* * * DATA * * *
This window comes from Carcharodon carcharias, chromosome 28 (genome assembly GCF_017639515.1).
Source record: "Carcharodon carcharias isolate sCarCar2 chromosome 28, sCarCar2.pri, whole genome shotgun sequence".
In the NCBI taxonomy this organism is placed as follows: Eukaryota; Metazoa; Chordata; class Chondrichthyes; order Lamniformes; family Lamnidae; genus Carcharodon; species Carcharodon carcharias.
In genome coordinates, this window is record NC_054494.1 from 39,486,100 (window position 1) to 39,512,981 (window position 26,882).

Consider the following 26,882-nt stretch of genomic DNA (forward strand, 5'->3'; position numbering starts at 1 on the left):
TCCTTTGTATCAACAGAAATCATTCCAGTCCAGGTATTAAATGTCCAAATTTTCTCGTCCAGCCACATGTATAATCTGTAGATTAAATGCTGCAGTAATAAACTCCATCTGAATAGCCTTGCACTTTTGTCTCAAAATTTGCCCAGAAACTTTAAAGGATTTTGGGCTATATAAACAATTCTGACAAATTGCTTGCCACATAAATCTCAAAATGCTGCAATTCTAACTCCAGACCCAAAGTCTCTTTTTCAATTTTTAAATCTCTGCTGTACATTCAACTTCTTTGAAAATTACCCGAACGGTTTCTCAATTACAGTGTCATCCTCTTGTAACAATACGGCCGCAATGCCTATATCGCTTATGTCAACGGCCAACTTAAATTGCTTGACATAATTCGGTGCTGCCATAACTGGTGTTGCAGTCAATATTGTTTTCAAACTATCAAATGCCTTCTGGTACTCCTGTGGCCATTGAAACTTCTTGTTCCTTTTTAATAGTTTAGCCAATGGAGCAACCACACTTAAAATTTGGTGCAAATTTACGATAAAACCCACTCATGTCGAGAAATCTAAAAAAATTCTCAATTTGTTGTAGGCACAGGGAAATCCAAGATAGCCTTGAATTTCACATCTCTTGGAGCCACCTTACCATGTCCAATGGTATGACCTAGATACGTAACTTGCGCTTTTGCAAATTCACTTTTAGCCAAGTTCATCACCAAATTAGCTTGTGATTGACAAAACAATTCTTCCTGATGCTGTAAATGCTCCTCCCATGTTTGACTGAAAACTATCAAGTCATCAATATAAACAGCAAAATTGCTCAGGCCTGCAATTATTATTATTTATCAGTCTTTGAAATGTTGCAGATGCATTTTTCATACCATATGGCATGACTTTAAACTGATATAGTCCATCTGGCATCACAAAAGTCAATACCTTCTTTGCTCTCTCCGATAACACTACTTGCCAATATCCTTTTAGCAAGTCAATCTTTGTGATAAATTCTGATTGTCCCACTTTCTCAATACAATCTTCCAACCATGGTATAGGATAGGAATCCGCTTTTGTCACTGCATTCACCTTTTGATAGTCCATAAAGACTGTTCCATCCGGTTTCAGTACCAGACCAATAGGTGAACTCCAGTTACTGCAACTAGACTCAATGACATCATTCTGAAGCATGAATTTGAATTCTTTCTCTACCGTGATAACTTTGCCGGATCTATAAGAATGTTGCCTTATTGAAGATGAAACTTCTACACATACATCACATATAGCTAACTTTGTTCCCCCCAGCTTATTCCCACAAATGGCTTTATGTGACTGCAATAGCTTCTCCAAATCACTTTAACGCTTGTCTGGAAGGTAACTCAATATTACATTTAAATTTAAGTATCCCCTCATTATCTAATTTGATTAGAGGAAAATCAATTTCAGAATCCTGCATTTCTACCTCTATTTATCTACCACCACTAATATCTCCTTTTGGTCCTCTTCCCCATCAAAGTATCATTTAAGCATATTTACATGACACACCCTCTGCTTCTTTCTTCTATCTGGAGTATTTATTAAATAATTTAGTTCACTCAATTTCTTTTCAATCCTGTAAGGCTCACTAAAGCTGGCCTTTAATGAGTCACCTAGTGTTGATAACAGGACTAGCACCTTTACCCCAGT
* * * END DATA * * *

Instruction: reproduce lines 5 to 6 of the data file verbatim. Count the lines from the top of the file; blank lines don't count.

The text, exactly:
Consider the following 26,882-nt stretch of genomic DNA (forward strand, 5'->3'; position numbering starts at 1 on the left):
TCCTTTGTATCAACAGAAATCATTCCAGTCCAGGTATTAAATGTCCAAATTTTCTCGTCCAGCCACATGTATAATCTGTAGATTAAATGCTGCAGTAATAAACTCCATCTGAATAGCCTTGCACTTTTGTCTCAAAATTTGCCCAGAAACTTTAAAGGATTTTGGGCTATATAAACAATTCTGACAAATTGCTTGCCACATAAATCTCAAAATGCTGCAATTCTAACTCCAGACCCAAAGTCTCTTTTTCAATTTTTAAATCTCTGCTGTACATTCAACTTCTTTGAAAATTACCCGAACGGTTTCTCAATTACAGTGTCATCCTCTTGTAACAATACGGCCGCAATGCCTATATCGCTTATGTCAACGGCCAACTTAAATTGCTTGACATAATTCGGTGCTGCCATAACTGGTGTTGCAGTCAATATTGTTTTCAAACTATCAAATGCCTTCTGGTACTCCTGTGGCCATTGAAACTTCTTGTTCCTTTTTAATAGTTTAGCCAATGGAGCAACCACACTTAAAATTTGGTGCAAATTTACGATAAAACCCACTCATGTCGAGAAATCTAAAAAAATTCTCAATTTGTTGTAGGCACAGGGAAATCCAAGATAGCCTTGAATTTCACATCTCTTGGAGCCACCTTACCATGTCCAATGGTATGACCTAGATACGTAACTTGCGCTTTTGCAAATTCACTTTTAGCCAAGTTCATCACCAAATTAGCTTGTGATTGACAAAACAATTCTTCCTGATGCTGTAAATGCTCCTCCCATGTTTGACTGAAAACTATCAAGTCATCAATATAAACAGCAAAATTGCTCAGGCCTGCAATTATTATTATTTATCAGTCTTTGAAATGTTGCAGATGCATTTTTCATACCATATGGCATGACTTTAAACTGATATAGTCCATCTGGCATCACAAAAGTCAATACCTTCTTTGCTCTCTCCGATAACACTACTTGCCAATATCCTTTTAGCAAGTCAATCTTTGTGATAAATTCTGATTGTCCCACTTTCTCAATACAATCTTCCAACCATGGTATAGGATAGGAATCCGCTTTTGTCACTGCATTCACCTTTTGATAGTCCATAAAGACTGTTCCATCCGGTTTCAGTACCAGACCAATAGGTGAACTCCAGTTACTGCAACTAGACTCAATGACATCATTCTGAAGCATGAATTTGAATTCTTTCTCTACCGTGATAACTTTGCCGGATCTATAAGAATGTTGCCTTATTGAAGATGAAACTTCTACACATACATCACATATAGCTAACTTTGTTCCCCCCAGCTTATTCCCACAAATGGCTTTATGTGACTGCAATAGCTTCTCCAAATCACTTTAACGCTTGTCTGGAAGGTAACTCAATATTACATTTAAATTTAAGTATCCCCTCATTATCTAATTTGATTAGAGGAAAATCAATTTCAGAATCCTGCATTTCTACCTCTATTTATCTACCACCACTAATATCTCCTTTTGGTCCTCTTCCCCATCAAAGTATCATTTAAGCATATTTACATGACACACCCTCTGCTTCTTTCTTCTATCTGGAGTATTTATTAAATAATTTAGTTCACTCAATTTCTTTTCAATCCTGTAAGGCTCACTAAAGCTGGCCTTTAATGAGTCACCTAGTGTTGATAACAGGACTAGCACCTTTACCCCAGT